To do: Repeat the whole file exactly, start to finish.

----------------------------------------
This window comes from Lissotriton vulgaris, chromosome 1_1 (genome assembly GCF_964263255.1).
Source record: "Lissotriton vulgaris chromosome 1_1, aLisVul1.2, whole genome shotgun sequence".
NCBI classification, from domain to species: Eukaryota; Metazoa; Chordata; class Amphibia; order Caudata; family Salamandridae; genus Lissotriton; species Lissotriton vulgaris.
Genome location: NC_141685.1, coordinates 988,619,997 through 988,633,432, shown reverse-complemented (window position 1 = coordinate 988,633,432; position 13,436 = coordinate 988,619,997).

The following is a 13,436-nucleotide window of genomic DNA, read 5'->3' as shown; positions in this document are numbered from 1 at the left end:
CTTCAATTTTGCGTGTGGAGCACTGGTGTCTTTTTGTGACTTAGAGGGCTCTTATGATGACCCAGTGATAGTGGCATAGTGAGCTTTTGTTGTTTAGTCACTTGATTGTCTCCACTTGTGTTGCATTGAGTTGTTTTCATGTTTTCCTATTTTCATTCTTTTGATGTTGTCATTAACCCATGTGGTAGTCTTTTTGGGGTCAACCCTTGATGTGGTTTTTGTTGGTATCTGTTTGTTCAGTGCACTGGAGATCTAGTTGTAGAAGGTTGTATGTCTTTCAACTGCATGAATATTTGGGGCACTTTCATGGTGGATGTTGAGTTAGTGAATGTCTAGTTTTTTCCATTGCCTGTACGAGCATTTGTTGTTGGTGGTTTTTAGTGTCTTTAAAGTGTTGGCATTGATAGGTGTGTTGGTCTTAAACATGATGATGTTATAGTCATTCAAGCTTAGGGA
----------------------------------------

This window comes from Lissotriton vulgaris, chromosome 1_1 (genome assembly GCF_964263255.1).
Source record: "Lissotriton vulgaris chromosome 1_1, aLisVul1.2, whole genome shotgun sequence".
NCBI classification, from domain to species: Eukaryota; Metazoa; Chordata; class Amphibia; order Caudata; family Salamandridae; genus Lissotriton; species Lissotriton vulgaris.
Genome location: NC_141685.1, coordinates 988,619,997 through 988,633,432, shown reverse-complemented (window position 1 = coordinate 988,633,432; position 13,436 = coordinate 988,619,997).

The following is a 13,436-nucleotide window of genomic DNA, read 5'->3' as shown; positions in this document are numbered from 1 at the left end:
CTTCAATTTTGCGTGTGGAGCACTGGTGTCTTTTTGTGACTTAGAGGGCTCTTATGATGACCCAGTGATAGTGGCATAGTGAGCTTTTGTTGTTTAGTCACTTGATTGTCTCCACTTGTGTTGCATTGAGTTGTTTTCATGTTTTCCTATTTTCATTCTTTTGATGTTGTCATTAACCCATGTGGTAGTCTTTTTGGGGTCAACCCTTGATGTGGTTTTTGTTGGTATCTGTTTGTTCAGTGCACTGGAGATCTAGTTGTAGAAGGTTGTATGTCTTTCAACTGCATGAATATTTGGGGCACTTTCATGGTGGATGTTGAGTTAGTGAATGTCTAGTTTTTTCCATTGCCTGTACGAGCATTTGTTGTTGGTGGTTTTTAGTGTCTTTAAAGTGTTGGCATTGATAGGTGTGTTGGTCTTAAACATGATGATGTTATAGTCATTCAAGCTTAGGGA